SPECIAL TONIGHT: X-Files live twitter feed | X-Files SEASON PREMIERE




Wednesday, January 13, 2016

BREAKING: B.C. First Nations win court challenge against B.C. over Enbridge pipeline | National Observer



The B.C. Supreme Court has ruled the B.C. government breached its duty to consult the Gitga'at and neighbouring First Nations on the Enbridge Northern Gateway pipeline. The decision, announced Wednesday, is seen as a major victory for First Nations that could have an impact on future oil pipeline projects...

more: BREAKING: B.C. First Nations win court challenge against B.C. over Enbridge pipeline | National Observer

Tuesday, January 12, 2016

Trans-Pacific Partnership | The Sierra Club is deeply concerned about the lack of transparency around the TPP and the deal's environmental implications.



The United States recently struck an expansive free trade agreement, the Trans-Pacific Partnership (TPP), with Australia, Brunei, Canada, Chile, Japan, Malaysia, Mexico, New Zealand, Peru, Singapore, and Vietnam. Eventually, every Pacific Rim nation may be included.
The Sierra Club is deeply concerned about the lack of transparency around the TPP and the deal's environmental implications. Here's why:
  • Extreme Secrecy. The TPP negotiations took place in extreme secrecy. Still no drafts of TPP texts have been released. And public input has been drowned out by dominant corporate input; more than 600 corporate advisors have actively worked to shape the agreement while the public is being kept in the dark.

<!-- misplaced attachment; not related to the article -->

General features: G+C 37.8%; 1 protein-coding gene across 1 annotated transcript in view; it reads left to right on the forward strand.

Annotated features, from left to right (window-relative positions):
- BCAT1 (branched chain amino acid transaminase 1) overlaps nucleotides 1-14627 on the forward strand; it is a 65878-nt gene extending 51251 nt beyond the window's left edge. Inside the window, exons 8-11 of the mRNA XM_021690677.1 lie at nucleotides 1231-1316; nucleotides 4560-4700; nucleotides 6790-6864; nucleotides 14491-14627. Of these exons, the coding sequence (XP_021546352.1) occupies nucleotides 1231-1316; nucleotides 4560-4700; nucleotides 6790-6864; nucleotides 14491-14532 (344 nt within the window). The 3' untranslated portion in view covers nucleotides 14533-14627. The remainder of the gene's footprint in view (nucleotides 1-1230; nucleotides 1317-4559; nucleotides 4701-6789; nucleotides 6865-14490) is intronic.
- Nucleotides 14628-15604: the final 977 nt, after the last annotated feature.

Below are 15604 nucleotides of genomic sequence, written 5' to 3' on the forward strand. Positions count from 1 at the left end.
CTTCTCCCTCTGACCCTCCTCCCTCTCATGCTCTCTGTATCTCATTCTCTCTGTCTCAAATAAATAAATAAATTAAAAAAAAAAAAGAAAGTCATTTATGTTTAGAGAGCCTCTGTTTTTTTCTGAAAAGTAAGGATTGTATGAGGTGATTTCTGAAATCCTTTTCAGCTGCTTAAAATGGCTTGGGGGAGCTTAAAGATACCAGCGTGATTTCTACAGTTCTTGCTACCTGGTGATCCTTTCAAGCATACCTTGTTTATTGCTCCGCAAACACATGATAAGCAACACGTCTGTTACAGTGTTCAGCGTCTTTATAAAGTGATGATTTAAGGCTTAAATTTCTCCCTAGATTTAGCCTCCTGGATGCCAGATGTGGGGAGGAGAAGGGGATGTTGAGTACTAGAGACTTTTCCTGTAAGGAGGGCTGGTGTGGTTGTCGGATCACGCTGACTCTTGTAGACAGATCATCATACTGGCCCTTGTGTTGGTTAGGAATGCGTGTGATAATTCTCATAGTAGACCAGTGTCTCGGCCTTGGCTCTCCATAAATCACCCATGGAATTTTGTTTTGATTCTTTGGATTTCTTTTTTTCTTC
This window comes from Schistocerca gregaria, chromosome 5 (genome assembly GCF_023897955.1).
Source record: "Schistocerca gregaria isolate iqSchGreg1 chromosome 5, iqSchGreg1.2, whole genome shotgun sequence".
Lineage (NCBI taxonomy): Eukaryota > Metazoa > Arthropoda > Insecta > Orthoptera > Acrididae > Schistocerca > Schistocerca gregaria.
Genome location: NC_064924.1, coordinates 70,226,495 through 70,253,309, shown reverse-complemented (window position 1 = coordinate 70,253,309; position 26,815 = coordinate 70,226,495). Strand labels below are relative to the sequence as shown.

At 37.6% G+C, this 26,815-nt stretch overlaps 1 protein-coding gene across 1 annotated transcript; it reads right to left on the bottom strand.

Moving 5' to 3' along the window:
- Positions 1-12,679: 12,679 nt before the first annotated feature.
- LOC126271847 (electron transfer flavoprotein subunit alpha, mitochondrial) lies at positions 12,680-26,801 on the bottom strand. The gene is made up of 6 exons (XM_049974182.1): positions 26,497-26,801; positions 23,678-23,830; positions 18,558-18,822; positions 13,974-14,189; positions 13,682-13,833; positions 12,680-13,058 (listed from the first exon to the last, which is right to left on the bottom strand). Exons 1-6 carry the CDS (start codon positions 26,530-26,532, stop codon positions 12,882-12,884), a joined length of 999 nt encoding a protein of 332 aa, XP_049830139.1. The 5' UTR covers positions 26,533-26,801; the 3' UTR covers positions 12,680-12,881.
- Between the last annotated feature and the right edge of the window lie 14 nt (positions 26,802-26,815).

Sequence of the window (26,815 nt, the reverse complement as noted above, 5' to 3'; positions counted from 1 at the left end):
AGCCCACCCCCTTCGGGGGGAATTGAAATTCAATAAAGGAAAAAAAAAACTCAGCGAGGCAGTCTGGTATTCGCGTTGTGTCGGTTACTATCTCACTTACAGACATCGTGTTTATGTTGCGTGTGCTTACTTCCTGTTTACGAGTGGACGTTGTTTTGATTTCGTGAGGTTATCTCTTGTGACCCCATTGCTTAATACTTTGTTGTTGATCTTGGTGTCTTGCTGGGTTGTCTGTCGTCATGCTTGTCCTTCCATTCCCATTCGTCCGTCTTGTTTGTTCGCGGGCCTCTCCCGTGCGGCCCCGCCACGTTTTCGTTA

• Threat to Forests, Wildlife, and Fish. While the TPP environment chapter should set strong and binding rules to address conservation challenges like illegal timber and wildlife trade, its rules will likely be too weak to have an impact on the ground and are unlikely to be enforced, rendering the chapter essentially meaningless. Read more here.
  • Unfettered Rights to Corporations. The TPP will include provisions that give corporations the right to sue a government for unlimited cash compensation -- in private and non-transparent tribunals -- over nearly any law or policy that a corporation alleges will reduce its profits. Using similar rules in other free trade agreements, corporations such as Exxon Mobil and Dow Chemical have launched over 600 cases against more than 100 governments. Dozens of cases attack common-sense environmental laws and regulations, such as regulations to protect communities and the environment from harmful chemicals or mining practices. Read more here about how harmful investment rules included in other trade pacts have led to the attack of climate and environmental policies.
  • Increase in Dirty Fracking. The TPP may allow for significantly increased exports of liquefied natural gas without the careful study or adequate protections necessary to safeguard the American public. This would mean an increase of hydraulic fracturing, or fracking, the dirty and violent process that dislodges gas deposits from shale rock formations. It would also likely cause an increase in natural gas and electricity prices, impacting consumers, manufacturers, workers, and increasing the use of dirty coal power. Read our factsheet on the TPP and natural gas exports here!

Learn more...


Trans-Pacific Partnership | Sierra Club